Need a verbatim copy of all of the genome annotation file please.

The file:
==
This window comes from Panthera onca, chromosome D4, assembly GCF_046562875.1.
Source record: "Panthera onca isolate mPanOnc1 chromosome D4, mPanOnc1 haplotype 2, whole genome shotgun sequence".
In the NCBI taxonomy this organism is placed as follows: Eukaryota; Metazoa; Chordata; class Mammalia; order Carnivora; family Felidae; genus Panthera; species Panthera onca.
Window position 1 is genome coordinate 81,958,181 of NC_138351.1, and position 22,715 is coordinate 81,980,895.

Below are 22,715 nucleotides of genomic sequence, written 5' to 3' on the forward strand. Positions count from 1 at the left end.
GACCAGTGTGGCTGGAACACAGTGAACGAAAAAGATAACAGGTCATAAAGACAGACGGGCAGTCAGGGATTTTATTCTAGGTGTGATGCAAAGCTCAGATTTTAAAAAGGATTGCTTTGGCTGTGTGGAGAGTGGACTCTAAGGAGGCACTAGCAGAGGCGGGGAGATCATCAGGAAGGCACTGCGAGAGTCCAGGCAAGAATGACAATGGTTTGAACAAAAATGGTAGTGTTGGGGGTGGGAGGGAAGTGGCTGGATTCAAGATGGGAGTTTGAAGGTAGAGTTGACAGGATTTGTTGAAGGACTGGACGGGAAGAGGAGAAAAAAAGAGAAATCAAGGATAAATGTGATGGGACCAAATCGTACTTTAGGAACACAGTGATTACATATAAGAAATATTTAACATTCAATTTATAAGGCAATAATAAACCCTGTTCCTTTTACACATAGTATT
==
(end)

This window comes from Panthera onca, chromosome D4, assembly GCF_046562875.1.
Source record: "Panthera onca isolate mPanOnc1 chromosome D4, mPanOnc1 haplotype 2, whole genome shotgun sequence".
In the NCBI taxonomy this organism is placed as follows: Eukaryota; Metazoa; Chordata; class Mammalia; order Carnivora; family Felidae; genus Panthera; species Panthera onca.
Window position 1 is genome coordinate 81,958,181 of NC_138351.1, and position 22,715 is coordinate 81,980,895.

Below are 22,715 nucleotides of genomic sequence, written 5' to 3' on the forward strand. Positions count from 1 at the left end.
GACCAGTGTGGCTGGAACACAGTGAACGAAAAAGATAACAGGTCATAAAGACAGACGGGCAGTCAGGGATTTTATTCTAGGTGTGATGCAAAGCTCAGATTTTAAAAAGGATTGCTTTGGCTGTGTGGAGAGTGGACTCTAAGGAGGCACTAGCAGAGGCGGGGAGATCATCAGGAAGGCACTGCGAGAGTCCAGGCAAGAATGACAATGGTTTGAACAAAAATGGTAGTGTTGGGGGTGGGAGGGAAGTGGCTGGATTCAAGATGGGAGTTTGAAGGTAGAGTTGACAGGATTTGTTGAAGGACTGGACGGGAAGAGGAGAAAAAAAGAGAAATCAAGGATAAATGTGATGGGACCAAATCGTACTTTAGGAACACAGTGATTACATATAAGAAATATTTAACATTCAATTTATAAGGCAATAATAAACCCTGTTCCTTTTACACATAGTATT